Angie's List: Converting photos and videos to digital versions

INDIANAPOLIS - In the era of smartphones, it's easy to share and enjoy digital pictures and videos, but what about pictures filed away in photo albums or home movies sitting in a box?

There are professionals who have the knowledge and equipment to digitize a large number of items in a short period of time and transfer them onto a DVD or a hard drive for safe keeping and easy sharing.

Jim Britt, the owner of Keepsake Media Group in Carmel, said digitizing photos and videos can be very costly and time consuming for do-it-yourselfers.

"If you want to scan it yourself, you've got to buy a scanner, and then the amount of time it takes," he said. "And then also the expertise that we have in cleaning up the pictures and fixing them it's something they are going to have to have to go look up and spend the time to figure out. Then also, just the amount of equipment that we have we are able to do things a lot quicker than most people."

Britt said in some cases time is of the essence when digitizing memories.

"We have a lot of people that come in and they find the films in their grandparents' house, they have the films done, and when they get them back nobody knows who the people are in the film," he said. "So get it done now while you still have people around that can identify the people in the films, so you can pass that family history along."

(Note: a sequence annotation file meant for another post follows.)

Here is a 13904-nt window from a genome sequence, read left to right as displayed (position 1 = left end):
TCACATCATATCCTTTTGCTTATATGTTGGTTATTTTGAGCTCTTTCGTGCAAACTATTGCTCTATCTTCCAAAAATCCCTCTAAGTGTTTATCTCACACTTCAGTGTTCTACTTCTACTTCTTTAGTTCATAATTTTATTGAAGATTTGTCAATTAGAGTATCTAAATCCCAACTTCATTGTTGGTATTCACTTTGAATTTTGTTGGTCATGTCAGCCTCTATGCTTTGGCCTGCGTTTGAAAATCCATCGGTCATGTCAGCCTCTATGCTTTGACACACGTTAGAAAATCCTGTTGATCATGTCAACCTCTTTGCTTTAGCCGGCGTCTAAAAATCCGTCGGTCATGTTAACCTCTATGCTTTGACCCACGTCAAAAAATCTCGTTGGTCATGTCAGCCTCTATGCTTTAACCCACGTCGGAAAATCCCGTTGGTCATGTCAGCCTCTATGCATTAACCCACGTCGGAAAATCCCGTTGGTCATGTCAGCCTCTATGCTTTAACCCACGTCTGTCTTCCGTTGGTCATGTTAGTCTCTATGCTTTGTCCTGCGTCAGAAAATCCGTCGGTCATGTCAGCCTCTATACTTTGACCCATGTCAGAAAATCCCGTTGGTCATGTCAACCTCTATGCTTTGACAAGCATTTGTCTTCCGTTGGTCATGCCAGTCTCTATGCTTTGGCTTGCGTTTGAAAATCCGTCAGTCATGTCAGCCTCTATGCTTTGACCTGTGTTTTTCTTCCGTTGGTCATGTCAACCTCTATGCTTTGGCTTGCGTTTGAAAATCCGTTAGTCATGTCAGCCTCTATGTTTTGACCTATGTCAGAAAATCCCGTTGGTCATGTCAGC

For anyone thinking about using a service like Britt's, Angie Hicks with Angie's List suggests asking some questions before handing over photos or videos.

"You really want to understand the cost. How do they charge? Do they charge a flat rate? Is it by the photo?" Hicks asked. "Also, are there extra charges for color correction? You want to be sure you get the full glimpse of how much you are going to pay so you can compare quotes."

If a finished project is for a special occasion or event, ask about the turnaround time  -- do they charge additional for a rush order?

Finding a local company to do the job also has benefits, because clients can drop off their items rather than packing and shipping them.

Hicks said customers should take steps to ensure their precious memories are in good hands.

"What's their process to make sure they are not damaged? If the original is damaged, you are out of luck," she said. "And that brings up another good point -- make sure you are doing a small test with someone before you give them all of your photos. Take a few. See how it works before you do the rest of them."

Until it's time to digitize photos and videos, store materials in a safe, dry place, like an interior closet.

Keep them away from attics and basements where humidity and moisture can cause damage.

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